Berkeley City Council is scheduled to discuss a contentious Zoning Adjustments Board appeal and a much-anticipated missing middle housing report at its regular meeting Tuesday.
According to the City Council’s action calendar, the board appeal concerns an unpermitted cottage on the lot of a legally developed eight-unit apartment building. The detached cottage was built about six years ago without permits.
The board concluded that it could not approve the deviations from current zoning requirements and denied the project in November 2018. The applicant then appealed the decision and requested a re-evaluation of the zoning denial to legalize the cottage.
If the City Council rejects the board appeal, it could call for the removal of the cottage. One argument against the removal of the cottage is that it is affordable housing, but the agenda notes that the cottage’s location on the land of a rent-controlled apartment does not necessarily make it affordable housing.
Timothy Burroughs, the director of the Berkeley Department of Planning and Development, submitted the board appeal recommendation for the City Council, suggesting that the council conduct a public hearing and adopt a resolution to affirm the board’s decision to deny the permit and dismiss the appeal.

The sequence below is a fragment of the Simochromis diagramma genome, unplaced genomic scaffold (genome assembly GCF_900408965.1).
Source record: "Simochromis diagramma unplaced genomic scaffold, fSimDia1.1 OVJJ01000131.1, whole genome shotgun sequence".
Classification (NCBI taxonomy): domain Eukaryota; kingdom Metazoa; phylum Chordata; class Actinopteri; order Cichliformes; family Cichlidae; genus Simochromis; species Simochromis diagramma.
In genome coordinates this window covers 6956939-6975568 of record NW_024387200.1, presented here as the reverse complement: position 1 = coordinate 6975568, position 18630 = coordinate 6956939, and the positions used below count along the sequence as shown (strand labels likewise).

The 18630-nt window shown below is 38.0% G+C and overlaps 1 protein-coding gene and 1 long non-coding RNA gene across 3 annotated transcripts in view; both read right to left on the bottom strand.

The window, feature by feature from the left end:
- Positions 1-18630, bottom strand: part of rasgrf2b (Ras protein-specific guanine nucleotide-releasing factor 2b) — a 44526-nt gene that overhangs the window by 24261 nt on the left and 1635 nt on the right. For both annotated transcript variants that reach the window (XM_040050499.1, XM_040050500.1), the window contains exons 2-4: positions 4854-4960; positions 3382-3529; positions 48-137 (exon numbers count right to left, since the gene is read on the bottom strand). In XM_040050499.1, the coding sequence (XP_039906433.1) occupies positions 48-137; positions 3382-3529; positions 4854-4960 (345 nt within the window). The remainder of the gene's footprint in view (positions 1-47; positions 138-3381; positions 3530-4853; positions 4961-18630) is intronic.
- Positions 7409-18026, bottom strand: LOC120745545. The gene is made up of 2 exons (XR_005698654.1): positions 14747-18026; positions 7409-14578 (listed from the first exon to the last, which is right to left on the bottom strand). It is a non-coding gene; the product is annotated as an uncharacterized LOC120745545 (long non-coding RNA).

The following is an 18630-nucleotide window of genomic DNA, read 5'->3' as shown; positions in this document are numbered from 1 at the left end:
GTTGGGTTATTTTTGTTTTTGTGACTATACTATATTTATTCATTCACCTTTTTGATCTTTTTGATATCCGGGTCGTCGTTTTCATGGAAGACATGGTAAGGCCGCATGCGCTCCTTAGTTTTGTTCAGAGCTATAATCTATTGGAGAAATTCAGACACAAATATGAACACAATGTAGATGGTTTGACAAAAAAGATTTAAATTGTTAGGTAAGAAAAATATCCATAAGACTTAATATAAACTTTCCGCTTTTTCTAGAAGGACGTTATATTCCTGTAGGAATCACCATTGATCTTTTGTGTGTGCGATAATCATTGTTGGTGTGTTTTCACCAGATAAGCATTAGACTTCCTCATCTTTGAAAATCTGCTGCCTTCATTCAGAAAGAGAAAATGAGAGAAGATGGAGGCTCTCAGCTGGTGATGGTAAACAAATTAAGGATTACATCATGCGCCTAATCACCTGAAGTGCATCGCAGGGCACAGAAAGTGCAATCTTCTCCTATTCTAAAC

Alongside the board appeal, discussion of the missing middle housing report — which will continue from the March 26 meeting — is also on Tuesday’s agenda. The agenda recommends a report on methods and zoning code revisions that would foster a broader range of housing types.
The missing middle housing report arose from the shortage of affordable housing for working families, according to Tuesday’s agenda packet. Housing costs have been “skyrocketing,” forcing low-, moderate- and middle-income households to spend an increasing percentage of their income on housing, according to the agenda.
Missing middle housing is meant to be affordable for residents earning 80 to 120 percent of the area’s median income, according to the agenda. This is especially relevant in Berkeley, where people earning 80 percent of the city’s median income are considered low-income by U.S. Department of Housing and Urban Development standards.
Current zoning laws severely limit missing middle housing, restricting it from single-family and two-family zoned areas, according to the agenda, which states that new housing in Berkeley often neglects “the majority of the population.”
City Councilmember Rigel Robinson, one of the recommendation’s sponsors, said there is a need for missing middle housing, which could diversify housing and help undo the “tangible” legacy of residential segregation.
“We have a crisis in the supply of our housing and the affordability of housing in Berkeley. … It makes moving in prohibitive,” Robinson said. “Missing middle allows more affordable types of housing to be built in areas zoned for single-family homes.”